We find people who have the right character and work ethic and are technically minded. And we provide training for them. So we’re basically producing technicians from the ground up. Some of our best store managers started out as tire technicians. 

By the way, there was a shortage of technicians before the pandemic and the labor market got tight. When I was growing up, if someone was technically minded, they might be interested in fixing cars. Today, if a kid is technically minded, he may be more interested in electronics and computers. 

If we have an opening, we look internally and then we look externally. The best candidate gets the job. And our human resource department has done an excellent job of determining where these jobs fit into the market as far as pay goes and then making sure our people are being compensated at a generous rate. 

In the last four years, we’ve given more wage increases than ever before. It’s really gone up. Our guys are paid very well. We probably pay higher than the industry average. But I think it’s worth it in order to keep good people. We have excellent benefits, as well. We’re a family-oriented company. When we look at our benefits, we want to make sure we’re taking care of our employees’ families, too. 

We also have an orientation process for all new hires. When we hire new people, we bring them in-house. Human resources spends some time with them, going over their benefits, and I spend a few hours with them, going over the culture of Flynn’s Tire and who we are. I love it and I think they get a lot out of it.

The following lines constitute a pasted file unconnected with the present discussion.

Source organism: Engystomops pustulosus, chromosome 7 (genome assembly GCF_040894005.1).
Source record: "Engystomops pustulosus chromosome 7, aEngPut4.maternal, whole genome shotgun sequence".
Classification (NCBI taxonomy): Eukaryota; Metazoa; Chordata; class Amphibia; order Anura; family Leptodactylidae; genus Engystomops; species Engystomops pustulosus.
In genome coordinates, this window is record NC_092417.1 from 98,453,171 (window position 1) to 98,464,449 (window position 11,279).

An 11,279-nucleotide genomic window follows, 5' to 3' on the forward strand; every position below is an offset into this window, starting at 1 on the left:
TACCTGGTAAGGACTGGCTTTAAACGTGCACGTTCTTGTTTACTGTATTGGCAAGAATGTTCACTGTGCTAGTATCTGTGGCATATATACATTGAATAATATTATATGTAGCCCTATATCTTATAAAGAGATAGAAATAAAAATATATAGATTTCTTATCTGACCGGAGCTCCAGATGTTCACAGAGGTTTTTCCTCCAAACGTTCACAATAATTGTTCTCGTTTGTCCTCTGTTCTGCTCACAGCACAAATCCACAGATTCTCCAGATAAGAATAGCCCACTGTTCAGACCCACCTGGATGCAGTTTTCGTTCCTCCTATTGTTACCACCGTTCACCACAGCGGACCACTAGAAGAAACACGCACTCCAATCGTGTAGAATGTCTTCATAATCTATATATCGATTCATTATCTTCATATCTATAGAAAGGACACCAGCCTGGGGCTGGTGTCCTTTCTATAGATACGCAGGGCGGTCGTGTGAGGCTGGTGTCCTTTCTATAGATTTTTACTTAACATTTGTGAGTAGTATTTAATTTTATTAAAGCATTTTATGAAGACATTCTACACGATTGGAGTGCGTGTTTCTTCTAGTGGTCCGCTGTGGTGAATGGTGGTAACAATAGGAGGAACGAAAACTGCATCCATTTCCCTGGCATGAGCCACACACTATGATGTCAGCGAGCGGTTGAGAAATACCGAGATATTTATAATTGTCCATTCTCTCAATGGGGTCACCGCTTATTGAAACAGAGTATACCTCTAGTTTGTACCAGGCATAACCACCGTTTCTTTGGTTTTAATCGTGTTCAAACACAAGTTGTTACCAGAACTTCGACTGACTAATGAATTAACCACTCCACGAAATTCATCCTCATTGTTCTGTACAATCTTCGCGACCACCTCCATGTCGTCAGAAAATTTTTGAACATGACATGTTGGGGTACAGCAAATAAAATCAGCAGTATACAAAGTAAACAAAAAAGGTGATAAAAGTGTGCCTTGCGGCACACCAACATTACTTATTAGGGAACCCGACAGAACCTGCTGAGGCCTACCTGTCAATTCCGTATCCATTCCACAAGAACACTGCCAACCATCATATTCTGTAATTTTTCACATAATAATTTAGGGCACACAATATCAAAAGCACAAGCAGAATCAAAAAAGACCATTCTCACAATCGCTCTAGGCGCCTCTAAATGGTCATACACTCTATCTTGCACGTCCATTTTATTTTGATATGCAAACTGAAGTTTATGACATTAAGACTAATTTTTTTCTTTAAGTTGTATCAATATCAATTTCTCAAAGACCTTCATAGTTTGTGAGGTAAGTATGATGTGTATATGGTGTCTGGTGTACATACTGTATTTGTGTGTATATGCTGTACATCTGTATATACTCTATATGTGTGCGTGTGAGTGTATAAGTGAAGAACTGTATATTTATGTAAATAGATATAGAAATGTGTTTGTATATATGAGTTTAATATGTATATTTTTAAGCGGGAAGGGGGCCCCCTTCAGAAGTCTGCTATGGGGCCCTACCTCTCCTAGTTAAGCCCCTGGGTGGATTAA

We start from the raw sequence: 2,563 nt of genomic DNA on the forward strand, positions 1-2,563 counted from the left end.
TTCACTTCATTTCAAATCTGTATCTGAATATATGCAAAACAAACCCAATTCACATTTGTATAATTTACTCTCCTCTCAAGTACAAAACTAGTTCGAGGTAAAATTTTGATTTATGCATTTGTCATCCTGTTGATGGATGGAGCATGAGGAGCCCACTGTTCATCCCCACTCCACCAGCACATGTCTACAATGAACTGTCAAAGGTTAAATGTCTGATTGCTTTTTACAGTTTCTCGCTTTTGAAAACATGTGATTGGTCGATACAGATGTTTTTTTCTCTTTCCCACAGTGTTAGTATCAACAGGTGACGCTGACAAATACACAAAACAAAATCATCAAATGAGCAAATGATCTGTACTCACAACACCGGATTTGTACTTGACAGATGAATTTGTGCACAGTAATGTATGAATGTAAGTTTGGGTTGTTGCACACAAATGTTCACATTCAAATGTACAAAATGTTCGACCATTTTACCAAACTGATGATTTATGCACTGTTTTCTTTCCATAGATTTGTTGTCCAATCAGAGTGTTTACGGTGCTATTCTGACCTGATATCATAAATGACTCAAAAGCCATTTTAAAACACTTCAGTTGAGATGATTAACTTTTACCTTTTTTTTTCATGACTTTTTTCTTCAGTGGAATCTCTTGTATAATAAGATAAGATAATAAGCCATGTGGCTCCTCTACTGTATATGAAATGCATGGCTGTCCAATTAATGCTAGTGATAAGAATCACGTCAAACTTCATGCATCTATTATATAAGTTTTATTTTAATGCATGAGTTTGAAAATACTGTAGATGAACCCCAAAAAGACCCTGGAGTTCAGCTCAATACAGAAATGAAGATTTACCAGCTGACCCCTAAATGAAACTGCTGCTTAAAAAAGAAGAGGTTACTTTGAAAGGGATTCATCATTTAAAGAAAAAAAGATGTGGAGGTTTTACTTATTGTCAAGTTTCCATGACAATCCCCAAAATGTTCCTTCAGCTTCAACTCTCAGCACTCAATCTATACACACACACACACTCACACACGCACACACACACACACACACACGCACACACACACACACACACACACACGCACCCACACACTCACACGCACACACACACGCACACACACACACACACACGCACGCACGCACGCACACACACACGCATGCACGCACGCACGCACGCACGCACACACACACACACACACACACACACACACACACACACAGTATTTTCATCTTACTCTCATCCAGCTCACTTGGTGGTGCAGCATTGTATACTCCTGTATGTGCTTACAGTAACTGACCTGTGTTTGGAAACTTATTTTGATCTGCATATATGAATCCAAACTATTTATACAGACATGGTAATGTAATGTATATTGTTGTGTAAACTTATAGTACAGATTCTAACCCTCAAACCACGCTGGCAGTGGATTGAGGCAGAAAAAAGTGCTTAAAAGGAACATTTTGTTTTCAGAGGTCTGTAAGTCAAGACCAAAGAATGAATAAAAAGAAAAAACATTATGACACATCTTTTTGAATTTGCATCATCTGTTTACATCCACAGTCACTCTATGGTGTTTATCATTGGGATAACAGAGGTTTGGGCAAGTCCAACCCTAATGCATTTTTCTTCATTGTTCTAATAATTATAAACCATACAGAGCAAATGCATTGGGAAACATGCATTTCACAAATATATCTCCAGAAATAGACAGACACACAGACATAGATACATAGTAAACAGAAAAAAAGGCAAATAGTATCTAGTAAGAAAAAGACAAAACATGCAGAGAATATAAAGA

MTD: Flynn’s Tire has always been a multi-brand dealership that offers products at all price points. Over the last two years, we’ve seen a lot of customers gravitate toward tier-two, tier-three and even in some cases, tier-four products. In light of this, do you think the traditional good-better-best retail tire sales approach still works? 

Flynn: We sold a smaller percentage of entry-level tires during 2021 because they’ve been so difficult to source. Somebody might have been looking for the cheapest tire we had and it might have been a few more steps up than normal. 

But what we’ve noticed is that a great percentage of our customers will buy the tire we recommend to them. We also have noticed there’s a certain percentage of people who just want the least expensive tire. But 80% of people are really open to our suggestions. 

We can make a suggestion based on what we think is the best tire for their needs, so that’s what we try to do. 

You have to find out what’s best for the customer. Good-better-best is too general. Some people like a really quiet tire. Some people want good traction. Some people want a high-mileage tire. There might be a good-better-best traction tire. There might be a good-better-best quiet tire. So good-better-best might be different for each customer. 

About the Author

Mike Manges | Editor

Mike Manges is Modern Tire Dealer’s editor. A 25-year tire industry veteran, he is a three-time International Automotive Media Association award winner and holds a Gold Award from the Association of Automotive Publication Editors. Mike has traveled the world in pursuit of stories that will help independent tire dealers move their businesses forward. Before rejoining MTD in September 2019, he held corporate communications positions at two Fortune 500 companies and served as MTD’s senior editor from 2000 to 2010.